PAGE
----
The issue everyone will be watching as the Supreme Court opens its 1980 term tomorrow is whether women must be included in the military draft registration program.

It is the perfect candidate for this year's most controversial case, for it could touch millions of lives and fuel one of the most vigorous debates of the decade -- the debate over the place of women in American life.

Except for its visibility, however, it isn't so different than much of the court's 1980 docket. The caseload is, once again, a guide to most of our national aches and pains.

The cases are about environmental pollution, the struggle over goverment regulation, the problem of industrial productivity, of busing, of party politics and of bad conditions in institutions for the retarded. By the end of the term in July, the court will have considered the CIA, Nixon, Kissinger, crime in the streets and executive suites and the radio listening habits of millions of Americans.

And there are any number of families in crisis: An unmarried teen-age daughter being told by a doctor that she cannot have an abortion unless her parents are notified; a couple being told by the state that they are unfit to be parents; a woman having her family's home mortgaged out from under her, without her knowledge, by her financially strapped husband.

Collectively, the cases illustrate how dramatically the law is intertwined with peoples' lives, how deeply it penetrates, and how much there is of it. The 1,102 cases begging consideration and the 77 already accepted for consideration by the court make tomorrow the most crowded opening day in Surpeme Court history. The justices confront twice the number of cases they did on the First Monday in October 10 years ago.

And the docket deomonstrates how intractable the problems are. Many of the cases this year are unfinished business, questions the court has been unable or unwilling to resolve in the past with no assurance of a resolution now. Sex and Race Equality

Two major sex discrimination cases this year parallel the debate over the Equal Rights Amendment. If women are to get the good things men have, how many and which of the less desirable benefits of maleness must they also receive to be truly equal under the law?

The court is shortly expected to act on the draft (Rostker vs. Goldberg). The justices are being asked to decide whether President Carter's draft registration program is unconstitutionally discriminatory because it excluded women.

A three judge panel in Philadelphia held last summer that it illegally discriminated between men and women, stigmatizing women by excluding them. The judges left the government with the choice of registering both sexes, or registering no one at all. The order stemming from that decision has been held up pending the Supreme Court's consideration.

In many respects, the draft case pits the Supreme Court against itself. The federal judges in Philadelphia based their decision, in part, on Burger court actions elevating women to a protected legal status despite the absence of Equal Rights Amendment.Before the court's decisions over the last decade on sex equality, a government needed little justification for making legal distinctions based on gender. Almost any excuse would suffice. Now, courts require the showing of a substantial reason.

The government thinks it has one. The draft registration program, it argues, was to ready the nation for an emergency mobilization of combat troops. aThe reason for excluding women is that they do not fight in wars.

The judges in Philadelphia found that justification insubstantial. "Congress could not constitutionally require registration . . . of only black citizens or only white citizens, or single out any political or religious group simply because those groups contain sufficient persons to fill the needs of the Selective Service System," the panel said. "It is not enough to show that their [women's] inclusion was not needed; it would have to be shown that their exclusion was needed."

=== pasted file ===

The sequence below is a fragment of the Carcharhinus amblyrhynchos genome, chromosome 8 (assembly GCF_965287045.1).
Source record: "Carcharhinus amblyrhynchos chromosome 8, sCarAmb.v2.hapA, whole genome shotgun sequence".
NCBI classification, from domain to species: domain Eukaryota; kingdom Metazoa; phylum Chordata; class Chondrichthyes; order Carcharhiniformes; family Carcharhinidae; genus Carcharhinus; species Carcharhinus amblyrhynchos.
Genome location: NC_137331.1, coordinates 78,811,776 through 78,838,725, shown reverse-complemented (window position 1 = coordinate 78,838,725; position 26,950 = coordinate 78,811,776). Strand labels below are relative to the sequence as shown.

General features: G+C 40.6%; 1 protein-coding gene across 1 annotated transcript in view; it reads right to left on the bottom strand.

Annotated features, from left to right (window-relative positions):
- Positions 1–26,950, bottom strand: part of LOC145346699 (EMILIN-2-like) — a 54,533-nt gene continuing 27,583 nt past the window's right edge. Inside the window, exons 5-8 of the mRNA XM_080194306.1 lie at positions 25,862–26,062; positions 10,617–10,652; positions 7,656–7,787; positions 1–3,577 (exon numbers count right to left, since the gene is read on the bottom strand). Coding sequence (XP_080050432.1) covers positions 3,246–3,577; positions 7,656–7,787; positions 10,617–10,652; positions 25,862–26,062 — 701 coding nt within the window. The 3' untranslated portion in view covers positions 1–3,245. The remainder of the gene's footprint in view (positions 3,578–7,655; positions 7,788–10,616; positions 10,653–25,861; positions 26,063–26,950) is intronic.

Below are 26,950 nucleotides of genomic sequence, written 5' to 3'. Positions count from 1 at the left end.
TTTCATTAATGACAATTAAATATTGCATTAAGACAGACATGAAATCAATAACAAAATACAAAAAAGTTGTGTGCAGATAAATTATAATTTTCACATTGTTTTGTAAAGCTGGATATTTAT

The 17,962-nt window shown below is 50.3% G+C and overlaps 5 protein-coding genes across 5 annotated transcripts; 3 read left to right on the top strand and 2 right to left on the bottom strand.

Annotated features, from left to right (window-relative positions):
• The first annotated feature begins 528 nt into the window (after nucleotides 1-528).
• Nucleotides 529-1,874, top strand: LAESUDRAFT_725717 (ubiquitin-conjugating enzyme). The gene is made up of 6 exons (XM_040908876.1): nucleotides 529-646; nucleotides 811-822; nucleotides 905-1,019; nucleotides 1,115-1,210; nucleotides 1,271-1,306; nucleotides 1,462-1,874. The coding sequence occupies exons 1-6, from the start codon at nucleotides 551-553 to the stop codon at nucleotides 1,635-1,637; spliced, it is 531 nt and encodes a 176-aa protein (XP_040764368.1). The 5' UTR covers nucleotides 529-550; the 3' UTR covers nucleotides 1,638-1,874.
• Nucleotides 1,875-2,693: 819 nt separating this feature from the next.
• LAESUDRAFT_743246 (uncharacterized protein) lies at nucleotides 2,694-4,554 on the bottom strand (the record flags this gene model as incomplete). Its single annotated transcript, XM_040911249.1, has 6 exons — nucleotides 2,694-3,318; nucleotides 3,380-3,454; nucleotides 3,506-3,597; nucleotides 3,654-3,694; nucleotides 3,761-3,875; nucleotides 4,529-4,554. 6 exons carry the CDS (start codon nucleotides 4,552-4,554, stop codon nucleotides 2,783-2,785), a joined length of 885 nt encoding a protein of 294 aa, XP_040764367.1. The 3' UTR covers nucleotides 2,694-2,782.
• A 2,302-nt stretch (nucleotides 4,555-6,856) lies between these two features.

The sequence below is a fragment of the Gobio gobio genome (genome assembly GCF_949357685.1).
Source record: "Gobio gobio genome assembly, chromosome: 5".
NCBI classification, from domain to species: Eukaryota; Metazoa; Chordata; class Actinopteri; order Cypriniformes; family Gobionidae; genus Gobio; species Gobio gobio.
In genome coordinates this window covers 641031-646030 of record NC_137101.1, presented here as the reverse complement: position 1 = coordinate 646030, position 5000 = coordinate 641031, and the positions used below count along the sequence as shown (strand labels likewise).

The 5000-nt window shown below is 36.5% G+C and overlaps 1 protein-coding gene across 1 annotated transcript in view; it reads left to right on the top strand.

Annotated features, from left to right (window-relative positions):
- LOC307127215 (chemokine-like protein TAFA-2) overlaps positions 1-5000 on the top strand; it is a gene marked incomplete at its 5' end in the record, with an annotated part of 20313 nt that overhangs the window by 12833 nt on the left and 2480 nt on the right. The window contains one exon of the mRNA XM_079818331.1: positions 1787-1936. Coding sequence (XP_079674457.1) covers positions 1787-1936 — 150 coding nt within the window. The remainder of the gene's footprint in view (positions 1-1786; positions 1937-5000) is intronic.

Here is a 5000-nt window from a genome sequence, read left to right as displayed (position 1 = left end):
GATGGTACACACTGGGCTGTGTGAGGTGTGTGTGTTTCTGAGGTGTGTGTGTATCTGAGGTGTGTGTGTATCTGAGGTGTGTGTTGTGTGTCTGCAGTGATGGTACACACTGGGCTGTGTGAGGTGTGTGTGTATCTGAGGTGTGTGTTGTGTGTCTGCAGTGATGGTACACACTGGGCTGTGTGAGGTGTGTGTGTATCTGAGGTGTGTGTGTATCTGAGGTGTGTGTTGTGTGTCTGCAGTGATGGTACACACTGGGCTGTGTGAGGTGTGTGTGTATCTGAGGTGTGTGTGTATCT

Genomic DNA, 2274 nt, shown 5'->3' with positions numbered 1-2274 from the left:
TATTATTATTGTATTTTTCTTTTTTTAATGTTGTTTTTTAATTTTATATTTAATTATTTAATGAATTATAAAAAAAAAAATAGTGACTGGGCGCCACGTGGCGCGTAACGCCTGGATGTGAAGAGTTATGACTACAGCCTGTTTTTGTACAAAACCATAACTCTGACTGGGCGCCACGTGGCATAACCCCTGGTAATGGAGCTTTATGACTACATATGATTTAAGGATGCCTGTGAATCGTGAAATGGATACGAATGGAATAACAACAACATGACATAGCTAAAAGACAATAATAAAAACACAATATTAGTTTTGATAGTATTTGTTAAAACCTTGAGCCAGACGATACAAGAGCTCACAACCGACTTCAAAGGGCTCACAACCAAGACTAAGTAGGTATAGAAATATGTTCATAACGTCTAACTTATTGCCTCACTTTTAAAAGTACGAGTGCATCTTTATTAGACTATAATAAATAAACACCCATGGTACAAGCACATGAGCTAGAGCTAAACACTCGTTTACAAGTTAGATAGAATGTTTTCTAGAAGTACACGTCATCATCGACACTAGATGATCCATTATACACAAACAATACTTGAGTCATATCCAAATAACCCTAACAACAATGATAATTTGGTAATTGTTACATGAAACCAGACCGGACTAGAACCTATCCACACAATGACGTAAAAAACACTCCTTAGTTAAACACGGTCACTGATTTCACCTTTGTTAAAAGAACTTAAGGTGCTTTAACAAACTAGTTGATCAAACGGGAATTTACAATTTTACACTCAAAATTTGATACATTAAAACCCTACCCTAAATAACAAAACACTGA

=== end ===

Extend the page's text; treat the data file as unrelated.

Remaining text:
At the same time it has ben raising the legal status of women, however, the Burger court and courts before it have given the affairs of the Pentagon a special status in the law, allowing the Army, for example, to abridge the free speech of its troops in ways which would be constitutionally intolerable for other branches of government. In its defense of the draft, the government is saying that the special status exempts the military from otherwise applicable constitutional requirements.

A case already accepted by the court from California raises a related question: whether statutory rape laws, which generally apply only to men, are unconstitutionally discriminatory.

California law, like the laws of most other states, prohibits a male from having sexual intercourse with a female under age 18, unless, of course, the two are married. A female, on the other hand, is perfectly free to sleep with an under-age boy.

Michael M (the courts protect his anonymity) was 17 1/2 in 1978 when he and a friend invited a 16-year-old girl to drink some wine with them near the railroad tracks in Sonoma County. The 16-year-old, called Sharon for purposes of this case, and Michael M. ultimately moved off by themselves and began kissing. One thing led to another and the boy wound up demanding sexual intercourse. She refused. He struck her. She submitted.

He was charged with statutory rape. When he argued that the law was discriminatory, the California Supreme Court ruled that the law was supported not by "mere social convention but by the immutable physiological fact that it is the female exclusively who can become pregnant." The law is legitimate because it is aimed at "the tragic human costs of illegitimate teen-age pregnancies."

Two other sex discrimination cases accepted by the court deal with benefits for women.

One, Minnick vs. California Department of Corrections, is another test of how far government can go in "affirmative action." The Corrections Department instituted, without specific legislative authorization, an affirmative action program for racial minorities and women within the workforce of the prison system.

The Supreme Court has already issued three major opinions on the subject, including last year's approval of "minority set-aside" federal contracts, but most of the questions are yet to be answered. Whether a state agency, without a specific finding of past discrimination, can favor blacks, Chicanos and women over white males is the question in the Minnick case.